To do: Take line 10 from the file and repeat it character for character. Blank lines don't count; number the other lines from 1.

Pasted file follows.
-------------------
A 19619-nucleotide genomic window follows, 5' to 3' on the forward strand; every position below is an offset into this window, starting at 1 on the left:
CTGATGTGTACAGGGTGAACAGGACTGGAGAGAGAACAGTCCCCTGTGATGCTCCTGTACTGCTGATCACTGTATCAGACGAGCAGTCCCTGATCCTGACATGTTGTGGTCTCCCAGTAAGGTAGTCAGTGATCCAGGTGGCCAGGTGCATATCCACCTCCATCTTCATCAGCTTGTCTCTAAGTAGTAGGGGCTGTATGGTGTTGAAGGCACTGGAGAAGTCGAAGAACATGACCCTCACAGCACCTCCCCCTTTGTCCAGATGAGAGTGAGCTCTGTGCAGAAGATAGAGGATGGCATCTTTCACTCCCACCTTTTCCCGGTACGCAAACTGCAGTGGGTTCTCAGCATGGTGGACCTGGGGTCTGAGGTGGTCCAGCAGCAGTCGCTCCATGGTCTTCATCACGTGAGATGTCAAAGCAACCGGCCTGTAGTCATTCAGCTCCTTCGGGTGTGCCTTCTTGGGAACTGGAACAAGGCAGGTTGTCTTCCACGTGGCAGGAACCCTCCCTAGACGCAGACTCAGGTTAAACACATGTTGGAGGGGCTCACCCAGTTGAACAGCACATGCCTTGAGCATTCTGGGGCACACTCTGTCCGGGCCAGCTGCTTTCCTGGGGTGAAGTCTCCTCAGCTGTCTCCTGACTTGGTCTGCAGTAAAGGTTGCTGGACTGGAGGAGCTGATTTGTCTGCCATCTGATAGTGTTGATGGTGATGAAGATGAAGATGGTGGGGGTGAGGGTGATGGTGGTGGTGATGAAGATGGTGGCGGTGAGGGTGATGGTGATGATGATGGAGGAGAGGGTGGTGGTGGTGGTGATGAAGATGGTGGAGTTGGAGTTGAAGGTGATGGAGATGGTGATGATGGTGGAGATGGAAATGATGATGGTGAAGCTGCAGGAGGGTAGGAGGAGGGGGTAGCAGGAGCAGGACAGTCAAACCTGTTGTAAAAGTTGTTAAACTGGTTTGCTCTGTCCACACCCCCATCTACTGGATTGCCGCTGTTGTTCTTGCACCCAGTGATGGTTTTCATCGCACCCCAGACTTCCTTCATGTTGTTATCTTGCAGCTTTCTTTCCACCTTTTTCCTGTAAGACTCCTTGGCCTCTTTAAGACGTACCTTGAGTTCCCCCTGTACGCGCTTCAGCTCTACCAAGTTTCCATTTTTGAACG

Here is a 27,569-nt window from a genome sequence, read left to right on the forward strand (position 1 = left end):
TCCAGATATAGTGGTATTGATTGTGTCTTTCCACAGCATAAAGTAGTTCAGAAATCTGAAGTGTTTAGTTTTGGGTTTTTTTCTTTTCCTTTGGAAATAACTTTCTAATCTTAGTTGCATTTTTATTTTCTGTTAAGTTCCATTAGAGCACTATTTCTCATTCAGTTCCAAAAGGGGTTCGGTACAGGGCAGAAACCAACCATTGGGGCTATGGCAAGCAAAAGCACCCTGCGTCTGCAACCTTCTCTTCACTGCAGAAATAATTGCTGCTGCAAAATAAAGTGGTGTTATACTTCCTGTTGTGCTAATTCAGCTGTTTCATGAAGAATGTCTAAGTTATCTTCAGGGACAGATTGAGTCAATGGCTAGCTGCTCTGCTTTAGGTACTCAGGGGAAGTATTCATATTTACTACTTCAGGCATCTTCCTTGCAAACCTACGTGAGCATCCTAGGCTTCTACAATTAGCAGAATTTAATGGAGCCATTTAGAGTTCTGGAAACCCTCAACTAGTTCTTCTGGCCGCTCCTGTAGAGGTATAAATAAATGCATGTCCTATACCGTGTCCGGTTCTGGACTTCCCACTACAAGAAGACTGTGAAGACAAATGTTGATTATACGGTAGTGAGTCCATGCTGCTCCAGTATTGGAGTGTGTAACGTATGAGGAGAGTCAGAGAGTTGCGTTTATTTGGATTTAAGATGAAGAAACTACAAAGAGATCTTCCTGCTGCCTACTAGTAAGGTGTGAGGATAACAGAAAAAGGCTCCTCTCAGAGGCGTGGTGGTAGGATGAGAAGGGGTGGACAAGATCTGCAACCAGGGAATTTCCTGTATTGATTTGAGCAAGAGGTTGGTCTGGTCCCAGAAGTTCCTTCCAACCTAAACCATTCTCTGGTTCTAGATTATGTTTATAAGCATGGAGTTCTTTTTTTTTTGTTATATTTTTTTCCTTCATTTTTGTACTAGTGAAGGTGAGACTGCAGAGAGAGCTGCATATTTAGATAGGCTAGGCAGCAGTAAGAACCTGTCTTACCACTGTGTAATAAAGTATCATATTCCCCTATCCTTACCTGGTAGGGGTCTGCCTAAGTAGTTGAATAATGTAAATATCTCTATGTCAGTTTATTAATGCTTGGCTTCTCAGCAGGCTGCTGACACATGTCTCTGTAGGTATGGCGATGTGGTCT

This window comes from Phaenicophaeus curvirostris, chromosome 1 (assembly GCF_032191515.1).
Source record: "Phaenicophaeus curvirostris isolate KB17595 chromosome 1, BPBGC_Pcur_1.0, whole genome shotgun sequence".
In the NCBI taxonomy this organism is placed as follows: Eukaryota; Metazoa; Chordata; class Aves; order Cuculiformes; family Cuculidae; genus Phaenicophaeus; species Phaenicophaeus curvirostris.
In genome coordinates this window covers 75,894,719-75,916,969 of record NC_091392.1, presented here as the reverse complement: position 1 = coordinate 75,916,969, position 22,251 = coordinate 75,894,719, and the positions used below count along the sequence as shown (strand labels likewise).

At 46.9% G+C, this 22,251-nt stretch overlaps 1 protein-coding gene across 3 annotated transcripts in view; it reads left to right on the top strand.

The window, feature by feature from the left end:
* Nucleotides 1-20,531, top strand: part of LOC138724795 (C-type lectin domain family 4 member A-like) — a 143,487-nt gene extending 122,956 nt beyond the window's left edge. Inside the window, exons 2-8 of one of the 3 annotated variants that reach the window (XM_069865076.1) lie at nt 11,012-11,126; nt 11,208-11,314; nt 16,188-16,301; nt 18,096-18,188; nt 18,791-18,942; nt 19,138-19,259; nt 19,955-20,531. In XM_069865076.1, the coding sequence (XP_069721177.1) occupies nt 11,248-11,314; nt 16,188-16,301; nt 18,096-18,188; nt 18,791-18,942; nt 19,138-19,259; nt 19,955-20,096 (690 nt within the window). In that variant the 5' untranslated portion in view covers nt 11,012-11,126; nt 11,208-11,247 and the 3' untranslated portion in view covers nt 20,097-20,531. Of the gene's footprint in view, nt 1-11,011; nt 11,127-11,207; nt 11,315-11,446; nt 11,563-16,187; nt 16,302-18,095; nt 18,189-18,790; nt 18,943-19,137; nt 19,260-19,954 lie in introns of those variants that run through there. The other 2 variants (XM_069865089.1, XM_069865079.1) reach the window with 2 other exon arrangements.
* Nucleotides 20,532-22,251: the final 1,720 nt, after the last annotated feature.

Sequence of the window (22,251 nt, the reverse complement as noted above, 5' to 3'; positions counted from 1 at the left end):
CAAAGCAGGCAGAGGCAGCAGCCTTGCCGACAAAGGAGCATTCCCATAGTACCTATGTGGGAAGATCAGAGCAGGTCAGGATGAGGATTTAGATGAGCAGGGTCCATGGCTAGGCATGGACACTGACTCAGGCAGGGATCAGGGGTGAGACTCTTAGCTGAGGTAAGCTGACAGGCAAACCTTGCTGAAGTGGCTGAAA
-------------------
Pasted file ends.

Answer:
The window, feature by feature from the left end: